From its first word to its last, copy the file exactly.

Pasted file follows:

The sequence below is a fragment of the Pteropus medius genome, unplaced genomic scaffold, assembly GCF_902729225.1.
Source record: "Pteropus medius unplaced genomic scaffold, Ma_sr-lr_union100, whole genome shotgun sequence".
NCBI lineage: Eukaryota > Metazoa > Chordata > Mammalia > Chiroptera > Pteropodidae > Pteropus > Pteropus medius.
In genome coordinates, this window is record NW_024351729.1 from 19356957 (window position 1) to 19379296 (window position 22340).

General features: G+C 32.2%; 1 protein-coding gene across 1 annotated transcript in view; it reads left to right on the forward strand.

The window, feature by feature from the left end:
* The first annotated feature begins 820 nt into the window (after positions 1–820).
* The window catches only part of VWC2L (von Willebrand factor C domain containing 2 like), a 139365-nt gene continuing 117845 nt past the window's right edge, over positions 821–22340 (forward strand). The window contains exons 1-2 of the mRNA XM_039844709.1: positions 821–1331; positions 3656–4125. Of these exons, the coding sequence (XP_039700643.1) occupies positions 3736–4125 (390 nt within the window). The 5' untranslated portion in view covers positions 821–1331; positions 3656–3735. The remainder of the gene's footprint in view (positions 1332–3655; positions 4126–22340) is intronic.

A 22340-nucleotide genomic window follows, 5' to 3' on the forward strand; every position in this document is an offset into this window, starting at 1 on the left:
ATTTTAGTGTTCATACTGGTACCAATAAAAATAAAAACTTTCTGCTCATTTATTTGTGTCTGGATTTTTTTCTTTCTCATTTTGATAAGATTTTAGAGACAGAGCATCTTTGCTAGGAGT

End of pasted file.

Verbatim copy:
The sequence below is a fragment of the Pteropus medius genome, unplaced genomic scaffold, assembly GCF_902729225.1.
Source record: "Pteropus medius unplaced genomic scaffold, Ma_sr-lr_union100, whole genome shotgun sequence".
NCBI lineage: Eukaryota > Metazoa > Chordata > Mammalia > Chiroptera > Pteropodidae > Pteropus > Pteropus medius.
In genome coordinates, this window is record NW_024351729.1 from 19356957 (window position 1) to 19379296 (window position 22340).

General features: G+C 32.2%; 1 protein-coding gene across 1 annotated transcript in view; it reads left to right on the forward strand.

The window, feature by feature from the left end:
* The first annotated feature begins 820 nt into the window (after positions 1–820).
* The window catches only part of VWC2L (von Willebrand factor C domain containing 2 like), a 139365-nt gene continuing 117845 nt past the window's right edge, over positions 821–22340 (forward strand). The window contains exons 1-2 of the mRNA XM_039844709.1: positions 821–1331; positions 3656–4125. Of these exons, the coding sequence (XP_039700643.1) occupies positions 3736–4125 (390 nt within the window). The 5' untranslated portion in view covers positions 821–1331; positions 3656–3735. The remainder of the gene's footprint in view (positions 1332–3655; positions 4126–22340) is intronic.

A 22340-nucleotide genomic window follows, 5' to 3' on the forward strand; every position in this document is an offset into this window, starting at 1 on the left:
ATTTTAGTGTTCATACTGGTACCAATAAAAATAAAAACTTTCTGCTCATTTATTTGTGTCTGGATTTTTTTCTTTCTCATTTTGATAAGATTTTAGAGACAGAGCATCTTTGCTAGGAGT